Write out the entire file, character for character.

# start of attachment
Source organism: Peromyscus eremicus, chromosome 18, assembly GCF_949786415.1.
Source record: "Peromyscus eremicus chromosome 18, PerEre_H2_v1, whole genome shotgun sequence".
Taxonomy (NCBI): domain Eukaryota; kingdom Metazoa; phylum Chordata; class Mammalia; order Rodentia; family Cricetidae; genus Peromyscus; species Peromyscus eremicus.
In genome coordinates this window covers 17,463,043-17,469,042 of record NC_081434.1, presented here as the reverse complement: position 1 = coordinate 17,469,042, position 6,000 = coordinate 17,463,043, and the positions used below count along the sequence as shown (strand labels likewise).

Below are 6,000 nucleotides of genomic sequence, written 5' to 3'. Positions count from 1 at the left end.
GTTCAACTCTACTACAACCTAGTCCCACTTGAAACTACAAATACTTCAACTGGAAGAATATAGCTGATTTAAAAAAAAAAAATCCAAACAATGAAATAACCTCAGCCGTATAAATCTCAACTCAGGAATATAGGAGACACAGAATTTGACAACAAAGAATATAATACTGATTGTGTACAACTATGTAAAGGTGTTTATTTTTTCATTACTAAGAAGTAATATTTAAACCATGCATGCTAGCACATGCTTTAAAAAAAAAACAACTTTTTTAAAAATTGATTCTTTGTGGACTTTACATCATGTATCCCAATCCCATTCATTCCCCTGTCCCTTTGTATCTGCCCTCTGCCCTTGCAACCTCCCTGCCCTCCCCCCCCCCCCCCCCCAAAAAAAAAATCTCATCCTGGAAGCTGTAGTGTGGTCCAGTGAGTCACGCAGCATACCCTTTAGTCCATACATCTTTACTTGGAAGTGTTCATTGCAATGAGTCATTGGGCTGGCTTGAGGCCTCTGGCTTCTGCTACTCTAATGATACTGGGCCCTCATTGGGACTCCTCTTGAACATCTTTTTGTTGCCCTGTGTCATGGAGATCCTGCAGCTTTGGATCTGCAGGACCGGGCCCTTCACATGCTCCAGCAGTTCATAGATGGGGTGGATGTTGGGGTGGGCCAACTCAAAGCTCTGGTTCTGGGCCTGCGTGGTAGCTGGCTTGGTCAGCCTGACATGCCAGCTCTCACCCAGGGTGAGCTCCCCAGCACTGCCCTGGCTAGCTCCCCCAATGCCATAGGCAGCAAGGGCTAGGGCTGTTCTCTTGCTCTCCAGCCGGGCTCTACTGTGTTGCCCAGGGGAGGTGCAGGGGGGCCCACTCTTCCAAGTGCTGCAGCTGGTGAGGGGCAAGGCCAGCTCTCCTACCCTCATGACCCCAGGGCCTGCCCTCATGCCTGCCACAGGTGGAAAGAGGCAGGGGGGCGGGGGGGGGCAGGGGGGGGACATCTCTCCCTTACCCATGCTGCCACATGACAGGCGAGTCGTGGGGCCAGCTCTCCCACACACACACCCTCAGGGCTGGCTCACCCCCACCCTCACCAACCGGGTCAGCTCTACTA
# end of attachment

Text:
Source organism: Peromyscus eremicus, chromosome 18, assembly GCF_949786415.1.
Source record: "Peromyscus eremicus chromosome 18, PerEre_H2_v1, whole genome shotgun sequence".
Taxonomy (NCBI): domain Eukaryota; kingdom Metazoa; phylum Chordata; class Mammalia; order Rodentia; family Cricetidae; genus Peromyscus; species Peromyscus eremicus.
In genome coordinates this window covers 17,463,043-17,469,042 of record NC_081434.1, presented here as the reverse complement: position 1 = coordinate 17,469,042, position 6,000 = coordinate 17,463,043, and the positions used below count along the sequence as shown (strand labels likewise).

Below are 6,000 nucleotides of genomic sequence, written 5' to 3'. Positions count from 1 at the left end.
GTTCAACTCTACTACAACCTAGTCCCACTTGAAACTACAAATACTTCAACTGGAAGAATATAGCTGATTTAAAAAAAAAAAATCCAAACAATGAAATAACCTCAGCCGTATAAATCTCAACTCAGGAATATAGGAGACACAGAATTTGACAACAAAGAATATAATACTGATTGTGTACAACTATGTAAAGGTGTTTATTTTTTCATTACTAAGAAGTAATATTTAAACCATGCATGCTAGCACATGCTTTAAAAAAAAAACAACTTTTTTAAAAATTGATTCTTTGTGGACTTTACATCATGTATCCCAATCCCATTCATTCCCCTGTCCCTTTGTATCTGCCCTCTGCCCTTGCAACCTCCCTGCCCTCCCCCCCCCCCCCCCCCAAAAAAAAAATCTCATCCTGGAAGCTGTAGTGTGGTCCAGTGAGTCACGCAGCATACCCTTTAGTCCATACATCTTTACTTGGAAGTGTTCATTGCAATGAGTCATTGGGCTGGCTTGAGGCCTCTGGCTTCTGCTACTCTAATGATACTGGGCCCTCATTGGGACTCCTCTTGAACATCTTTTTGTTGCCCTGTGTCATGGAGATCCTGCAGCTTTGGATCTGCAGGACCGGGCCCTTCACATGCTCCAGCAGTTCATAGATGGGGTGGATGTTGGGGTGGGCCAACTCAAAGCTCTGGTTCTGGGCCTGCGTGGTAGCTGGCTTGGTCAGCCTGACATGCCAGCTCTCACCCAGGGTGAGCTCCCCAGCACTGCCCTGGCTAGCTCCCCCAATGCCATAGGCAGCAAGGGCTAGGGCTGTTCTCTTGCTCTCCAGCCGGGCTCTACTGTGTTGCCCAGGGGAGGTGCAGGGGGGCCCACTCTTCCAAGTGCTGCAGCTGGTGAGGGGCAAGGCCAGCTCTCCTACCCTCATGACCCCAGGGCCTGCCCTCATGCCTGCCACAGGTGGAAAGAGGCAGGGGGGCGGGGGGGGGCAGGGGGGGGACATCTCTCCCTTACCCATGCTGCCACATGACAGGCGAGTCGTGGGGCCAGCTCTCCCACACACACACCCTCAGGGCTGGCTCACCCCCACCCTCACCAACCGGGTCAGCTCTACTA